According to joint British – Canadian research, a drug called lopinavir is able to combat the effects of human papilloma virus, also known as HPV. This is a virus that is sexually transmitted and is known as the most common cause of HIV infection in the world.
There are many reported cases of both throat and mouth cancers caused by HPV after sexual intercourse. In the UK alone there are 3,000 women who get HPV each year and 900 deaths are known to be provoked by this disease.
Lopinavir goes directly to the infected cells and completely destroys them while being completely harmless to the healthy ones. This is what intrigued scientists from both countries.
Doctor Ian Hampson from the University of Manchester as well as other scientists said: “This is a very significant finding as these cells are not cancer cells but are the closest thing to being like the cells found in a pre-cancerous HPV infection of the cervix. In addition we were also able to show that lopinavir kills these HPV-infected cells by re-activating a well-known antiviral system that is suppressed by HPV.”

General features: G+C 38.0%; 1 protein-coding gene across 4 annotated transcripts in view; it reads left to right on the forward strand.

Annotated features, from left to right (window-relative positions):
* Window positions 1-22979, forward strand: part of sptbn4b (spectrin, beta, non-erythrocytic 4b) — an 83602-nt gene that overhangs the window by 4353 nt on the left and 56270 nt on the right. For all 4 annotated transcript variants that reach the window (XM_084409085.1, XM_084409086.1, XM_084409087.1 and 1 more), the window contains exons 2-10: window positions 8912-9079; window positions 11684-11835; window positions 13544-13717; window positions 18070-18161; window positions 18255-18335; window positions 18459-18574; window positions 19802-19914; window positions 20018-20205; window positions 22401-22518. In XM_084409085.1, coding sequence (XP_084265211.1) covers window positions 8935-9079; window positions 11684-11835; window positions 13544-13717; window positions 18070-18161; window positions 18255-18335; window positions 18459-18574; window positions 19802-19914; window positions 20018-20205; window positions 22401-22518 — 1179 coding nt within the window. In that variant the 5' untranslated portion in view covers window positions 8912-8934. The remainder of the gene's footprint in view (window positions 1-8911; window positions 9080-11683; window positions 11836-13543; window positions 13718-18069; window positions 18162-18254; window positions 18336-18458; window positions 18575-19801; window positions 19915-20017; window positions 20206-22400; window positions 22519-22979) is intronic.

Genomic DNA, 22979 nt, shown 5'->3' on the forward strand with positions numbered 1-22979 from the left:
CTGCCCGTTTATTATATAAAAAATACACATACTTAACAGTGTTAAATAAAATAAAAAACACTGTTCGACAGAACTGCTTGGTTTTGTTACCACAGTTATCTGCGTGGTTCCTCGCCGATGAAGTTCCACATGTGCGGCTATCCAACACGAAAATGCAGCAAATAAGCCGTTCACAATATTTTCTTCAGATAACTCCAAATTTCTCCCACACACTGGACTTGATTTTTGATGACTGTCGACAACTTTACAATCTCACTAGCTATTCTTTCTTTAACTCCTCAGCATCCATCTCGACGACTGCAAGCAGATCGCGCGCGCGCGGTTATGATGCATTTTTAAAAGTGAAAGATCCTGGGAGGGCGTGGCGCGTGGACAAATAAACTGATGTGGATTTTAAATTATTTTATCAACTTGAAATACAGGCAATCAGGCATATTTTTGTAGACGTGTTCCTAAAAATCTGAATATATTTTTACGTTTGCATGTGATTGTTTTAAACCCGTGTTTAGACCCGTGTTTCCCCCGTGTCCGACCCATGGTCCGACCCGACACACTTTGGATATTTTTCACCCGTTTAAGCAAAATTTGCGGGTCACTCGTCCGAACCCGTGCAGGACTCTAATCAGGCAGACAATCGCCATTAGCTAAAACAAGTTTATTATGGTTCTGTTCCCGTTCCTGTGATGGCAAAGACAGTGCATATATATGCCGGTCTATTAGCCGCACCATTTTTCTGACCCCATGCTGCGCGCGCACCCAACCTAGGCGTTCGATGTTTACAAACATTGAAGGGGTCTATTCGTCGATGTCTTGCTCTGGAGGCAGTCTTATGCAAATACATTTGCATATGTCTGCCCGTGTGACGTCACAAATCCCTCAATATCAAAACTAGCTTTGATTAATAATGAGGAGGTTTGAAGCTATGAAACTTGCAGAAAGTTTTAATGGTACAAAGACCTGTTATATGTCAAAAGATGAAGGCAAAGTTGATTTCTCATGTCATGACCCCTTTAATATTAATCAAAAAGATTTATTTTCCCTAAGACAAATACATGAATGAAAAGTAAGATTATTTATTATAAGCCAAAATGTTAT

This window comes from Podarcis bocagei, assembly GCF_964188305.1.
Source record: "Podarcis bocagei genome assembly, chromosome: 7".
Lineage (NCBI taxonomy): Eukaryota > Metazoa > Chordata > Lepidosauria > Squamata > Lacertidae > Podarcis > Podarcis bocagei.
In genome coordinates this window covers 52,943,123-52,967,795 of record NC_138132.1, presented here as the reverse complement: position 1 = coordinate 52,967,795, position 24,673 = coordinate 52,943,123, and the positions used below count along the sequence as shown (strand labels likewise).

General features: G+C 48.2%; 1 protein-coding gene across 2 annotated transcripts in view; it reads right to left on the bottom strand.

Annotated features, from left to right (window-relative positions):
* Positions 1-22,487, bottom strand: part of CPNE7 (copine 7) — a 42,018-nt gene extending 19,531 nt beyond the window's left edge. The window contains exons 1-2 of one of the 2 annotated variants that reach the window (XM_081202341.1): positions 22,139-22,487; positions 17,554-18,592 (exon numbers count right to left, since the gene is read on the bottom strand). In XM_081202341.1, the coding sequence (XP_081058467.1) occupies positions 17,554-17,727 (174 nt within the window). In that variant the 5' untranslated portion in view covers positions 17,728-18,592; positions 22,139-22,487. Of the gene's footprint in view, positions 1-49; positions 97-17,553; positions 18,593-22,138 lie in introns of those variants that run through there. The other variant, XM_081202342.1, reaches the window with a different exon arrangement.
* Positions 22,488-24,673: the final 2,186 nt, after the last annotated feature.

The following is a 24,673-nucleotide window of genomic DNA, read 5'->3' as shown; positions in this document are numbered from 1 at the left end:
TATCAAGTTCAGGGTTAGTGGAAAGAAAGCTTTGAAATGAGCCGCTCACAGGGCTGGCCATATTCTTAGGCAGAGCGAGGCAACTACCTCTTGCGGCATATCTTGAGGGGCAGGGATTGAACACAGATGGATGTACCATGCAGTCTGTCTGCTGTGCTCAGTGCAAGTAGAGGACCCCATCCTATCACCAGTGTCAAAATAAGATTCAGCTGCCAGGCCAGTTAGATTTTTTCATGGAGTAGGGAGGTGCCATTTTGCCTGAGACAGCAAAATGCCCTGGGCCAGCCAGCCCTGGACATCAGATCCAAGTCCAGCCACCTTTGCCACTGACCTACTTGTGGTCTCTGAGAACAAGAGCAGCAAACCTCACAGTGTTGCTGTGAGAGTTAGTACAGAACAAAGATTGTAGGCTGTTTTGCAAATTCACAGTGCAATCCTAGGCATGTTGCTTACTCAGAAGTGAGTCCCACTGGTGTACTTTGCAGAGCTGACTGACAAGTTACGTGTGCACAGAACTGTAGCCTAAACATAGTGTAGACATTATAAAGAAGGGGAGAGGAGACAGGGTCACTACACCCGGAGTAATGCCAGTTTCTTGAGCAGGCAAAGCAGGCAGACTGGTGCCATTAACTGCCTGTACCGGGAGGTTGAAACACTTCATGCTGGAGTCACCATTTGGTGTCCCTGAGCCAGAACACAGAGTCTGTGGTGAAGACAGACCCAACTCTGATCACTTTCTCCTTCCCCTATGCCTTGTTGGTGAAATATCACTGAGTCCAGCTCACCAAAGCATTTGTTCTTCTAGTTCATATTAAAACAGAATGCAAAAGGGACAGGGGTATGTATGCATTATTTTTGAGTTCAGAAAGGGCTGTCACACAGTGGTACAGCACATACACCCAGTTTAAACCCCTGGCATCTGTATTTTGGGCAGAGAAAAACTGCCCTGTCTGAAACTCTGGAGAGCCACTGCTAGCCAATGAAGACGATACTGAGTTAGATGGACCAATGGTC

Dr. Hampson believes that in order for the treatment to be successful, the drug needs will be given to cancer patients in doses 10 or even 15 times larger than the usual ones taken by HIV patients. The full medicine will be given as cream instead of usual tablets.
Dr. Lynne Hampson, who also contributed to the research, also believes there are encouraging results coming from this particular drug. She said:
These results are very exciting since they show that the drug not only preferentially kills HPV-infected non-cancerous cells by re-activating known antiviral defence systems, it is also much less toxic to normal non-HPV infected cells.
The research made by Dr. Hampson and his colleagues is already published in Antiviral Therapy. Scientists revealed the fact that there still are no successful tests as there weren’t any reported cases of complete recovery among female patients. The final medicine will be very expensive and it appears that it will not be available to less developed countries.